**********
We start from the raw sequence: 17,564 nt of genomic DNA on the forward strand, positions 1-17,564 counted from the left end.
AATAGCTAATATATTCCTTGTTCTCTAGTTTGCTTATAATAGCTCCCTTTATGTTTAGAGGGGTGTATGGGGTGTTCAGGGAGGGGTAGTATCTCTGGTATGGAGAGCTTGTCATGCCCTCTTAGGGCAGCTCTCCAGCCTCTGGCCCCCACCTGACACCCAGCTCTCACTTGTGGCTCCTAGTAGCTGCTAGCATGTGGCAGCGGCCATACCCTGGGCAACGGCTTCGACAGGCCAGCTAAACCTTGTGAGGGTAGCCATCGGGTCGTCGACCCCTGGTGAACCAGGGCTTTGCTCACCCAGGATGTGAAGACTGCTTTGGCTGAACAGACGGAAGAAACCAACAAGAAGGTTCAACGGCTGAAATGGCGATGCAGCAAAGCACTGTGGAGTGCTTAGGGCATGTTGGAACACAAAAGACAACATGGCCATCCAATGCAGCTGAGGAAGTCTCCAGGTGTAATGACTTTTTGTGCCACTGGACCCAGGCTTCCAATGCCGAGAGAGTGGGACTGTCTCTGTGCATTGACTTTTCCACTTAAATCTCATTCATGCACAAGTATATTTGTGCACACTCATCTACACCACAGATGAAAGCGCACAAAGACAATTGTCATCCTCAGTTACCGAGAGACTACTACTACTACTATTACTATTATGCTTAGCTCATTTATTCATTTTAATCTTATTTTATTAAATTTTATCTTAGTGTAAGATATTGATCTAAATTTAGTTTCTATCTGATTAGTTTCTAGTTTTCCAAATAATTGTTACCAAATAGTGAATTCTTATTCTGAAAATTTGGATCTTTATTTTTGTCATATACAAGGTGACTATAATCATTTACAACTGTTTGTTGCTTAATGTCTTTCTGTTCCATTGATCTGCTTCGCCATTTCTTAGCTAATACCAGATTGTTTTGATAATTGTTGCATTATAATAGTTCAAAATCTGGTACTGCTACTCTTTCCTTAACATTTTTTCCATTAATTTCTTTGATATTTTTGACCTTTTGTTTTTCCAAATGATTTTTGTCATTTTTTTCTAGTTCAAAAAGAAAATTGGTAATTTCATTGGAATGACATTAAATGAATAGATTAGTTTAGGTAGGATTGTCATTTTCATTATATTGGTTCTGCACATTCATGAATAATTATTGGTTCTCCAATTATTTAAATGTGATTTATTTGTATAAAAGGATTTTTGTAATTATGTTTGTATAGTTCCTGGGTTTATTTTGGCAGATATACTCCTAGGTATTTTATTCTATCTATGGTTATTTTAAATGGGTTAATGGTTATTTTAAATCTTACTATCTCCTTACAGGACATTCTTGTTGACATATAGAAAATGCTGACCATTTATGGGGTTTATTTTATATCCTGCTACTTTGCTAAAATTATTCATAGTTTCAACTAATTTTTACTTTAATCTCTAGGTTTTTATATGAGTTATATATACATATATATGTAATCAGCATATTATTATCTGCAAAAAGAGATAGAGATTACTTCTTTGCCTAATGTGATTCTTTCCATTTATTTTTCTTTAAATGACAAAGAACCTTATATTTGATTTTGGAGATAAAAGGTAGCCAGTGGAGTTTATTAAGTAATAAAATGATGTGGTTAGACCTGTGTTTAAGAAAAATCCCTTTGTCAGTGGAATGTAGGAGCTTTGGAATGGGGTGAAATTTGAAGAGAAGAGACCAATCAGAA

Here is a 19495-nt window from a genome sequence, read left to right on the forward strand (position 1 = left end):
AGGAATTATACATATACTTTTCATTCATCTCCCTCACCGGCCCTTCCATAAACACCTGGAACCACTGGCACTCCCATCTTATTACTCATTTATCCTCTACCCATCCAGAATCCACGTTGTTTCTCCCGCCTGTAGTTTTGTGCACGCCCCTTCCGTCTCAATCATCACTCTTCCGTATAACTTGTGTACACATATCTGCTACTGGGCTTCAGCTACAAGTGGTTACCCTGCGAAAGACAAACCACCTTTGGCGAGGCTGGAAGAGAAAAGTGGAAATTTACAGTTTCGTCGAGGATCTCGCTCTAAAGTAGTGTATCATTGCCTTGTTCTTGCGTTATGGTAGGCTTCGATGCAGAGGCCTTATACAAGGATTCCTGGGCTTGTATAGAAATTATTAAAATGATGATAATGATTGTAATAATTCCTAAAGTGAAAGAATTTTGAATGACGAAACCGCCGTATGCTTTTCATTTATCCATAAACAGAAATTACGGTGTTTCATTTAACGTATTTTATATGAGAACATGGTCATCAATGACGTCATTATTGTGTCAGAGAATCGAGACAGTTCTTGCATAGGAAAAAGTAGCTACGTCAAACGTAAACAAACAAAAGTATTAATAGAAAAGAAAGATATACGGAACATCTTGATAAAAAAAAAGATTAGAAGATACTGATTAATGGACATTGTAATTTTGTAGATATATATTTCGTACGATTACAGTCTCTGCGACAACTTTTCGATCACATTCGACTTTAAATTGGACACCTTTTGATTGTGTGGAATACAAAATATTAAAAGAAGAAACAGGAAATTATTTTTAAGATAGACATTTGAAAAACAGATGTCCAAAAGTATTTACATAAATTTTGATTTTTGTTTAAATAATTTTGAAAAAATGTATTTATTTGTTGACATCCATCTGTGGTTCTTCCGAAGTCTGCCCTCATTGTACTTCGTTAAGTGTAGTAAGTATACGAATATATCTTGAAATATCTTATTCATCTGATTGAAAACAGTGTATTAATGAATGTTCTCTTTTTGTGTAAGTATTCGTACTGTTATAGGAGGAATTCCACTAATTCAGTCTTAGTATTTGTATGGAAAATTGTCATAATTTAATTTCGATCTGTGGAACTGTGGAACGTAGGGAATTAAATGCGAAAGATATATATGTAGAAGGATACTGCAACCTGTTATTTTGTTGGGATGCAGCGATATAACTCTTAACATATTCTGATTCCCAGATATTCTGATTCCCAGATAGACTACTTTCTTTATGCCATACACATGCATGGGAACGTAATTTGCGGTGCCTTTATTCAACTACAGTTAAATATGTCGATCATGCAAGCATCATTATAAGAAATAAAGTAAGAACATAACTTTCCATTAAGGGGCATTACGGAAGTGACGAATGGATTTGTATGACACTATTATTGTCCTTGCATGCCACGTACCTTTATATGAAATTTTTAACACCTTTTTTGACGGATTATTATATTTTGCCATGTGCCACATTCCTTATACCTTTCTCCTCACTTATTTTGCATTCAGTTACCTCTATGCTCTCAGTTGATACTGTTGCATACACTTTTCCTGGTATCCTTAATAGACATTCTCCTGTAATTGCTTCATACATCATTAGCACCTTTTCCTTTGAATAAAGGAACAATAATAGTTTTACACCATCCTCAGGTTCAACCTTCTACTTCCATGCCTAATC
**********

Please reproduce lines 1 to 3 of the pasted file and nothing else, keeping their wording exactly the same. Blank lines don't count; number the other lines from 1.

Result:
We start from the raw sequence: 17,564 nt of genomic DNA on the forward strand, positions 1-17,564 counted from the left end.
AATAGCTAATATATTCCTTGTTCTCTAGTTTGCTTATAATAGCTCCCTTTATGTTTAGAGGGGTGTATGGGGTGTTCAGGGAGGGGTAGTATCTCTGGTATGGAGAGCTTGTCATGCCCTCTTAGGGCAGCTCTCCAGCCTCTGGCCCCCACCTGACACCCAGCTCTCACTTGTGGCTCCTAGTAGCTGCTAGCATGTGGCAGCGGCCATACCCTGGGCAACGGCTTCGACAGGCCAGCTAAACCTTGTGAGGGTAGCCATCGGGTCGTCGACCCCTGGTGAACCAGGGCTTTGCTCACCCAGGATGTGAAGACTGCTTTGGCTGAACAGACGGAAGAAACCAACAAGAAGGTTCAACGGCTGAAATGGCGATGCAGCAAAGCACTGTGGAGTGCTTAGGGCATGTTGGAACACAAAAGACAACATGGCCATCCAATGCAGCTGAGGAAGTCTCCAGGTGTAATGACTTTTTGTGCCACTGGACCCAGGCTTCCAATGCCGAGAGAGTGGGACTGTCTCTGTGCATTGACTTTTCCACTTAAATCTCATTCATGCACAAGTATATTTGTGCACACTCATCTACACCACAGATGAAAGCGCACAAAGACAATTGTCATCCTCAGTTACCGAGAGACTACTACTACTACTATTACTATTATGCTTAGCTCATTTATTCATTTTAATCTTATTTTATTAAATTTTATCTTAGTGTAAGATATTGATCTAAATTTAGTTTCTATCTGATTAGTTTCTAGTTTTCCAAATAATTGTTACCAAATAGTGAATTCTTATTCTGAAAATTTGGATCTTTATTTTTGTCATATACAAGGTGACTATAATCATTTACAACTGTTTGTTGCTTAATGTCTTTCTGTTCCATTGATCTGCTTCGCCATTTCTTAGCTAATACCAGATTGTTTTGATAATTGTTGCATTATAATAGTTCAAAATCTGGTACTGCTACTCTTTCCTTAACATTTTTTCCATTAATTTCTTTGATATTTTTGACCTTTTGTTTTTCCAAATGATTTTTGTCATTTTTTTCTAGTTCAAAAAGAAAATTGGTAATTTCATTGGAATGACATTAAATGAATAGATTAGTTTAGGTAGGATTGTCATTTTCATTATATTGGTTCTGCACATTCATGAATAATTATTGGTTCTCCAATTATTTAAATGTGATTTATTTGTATAAAAGGATTTTTGTAATTATGTTTGTATAGTTCCTGGGTTTATTTTGGCAGATATACTCCTAGGTATTTTATTCTATCTATGGTTATTTTAAATGGGTTAATGGTTATTTTAAATCTTACTATCTCCTTACAGGACATTCTTGTTGACATATAGAAAATGCTGACCATTTATGGGGTTTATTTTATATCCTGCTACTTTGCTAAAATTATTCATAGTTTCAACTAATTTTTACTTTAATCTCTAGGTTTTTATATGAGTTATATATACATATATATGTAATCAGCATATTATTATCTGCAAAAAGAGATAGAGATTACTTCTTTGCCTAATGTGATTCTTTCCATTTATTTTTCTTTAAATGACAAAGAACCTTATATTTGATTTTGGAGATAAAAGGTAGCCAGTGGAGTTTATTAAGTAATAAAATGATGTGGTTAGACCTGTGTTTAAGAAAAATCCCTTTGTCAGTGGAATGTAGGAGCTTTGGAATGGGGTGAAATTTGAAGAGAAGAGACCAATCAGAA

Here is a 19495-nt window from a genome sequence, read left to right on the forward strand (position 1 = left end):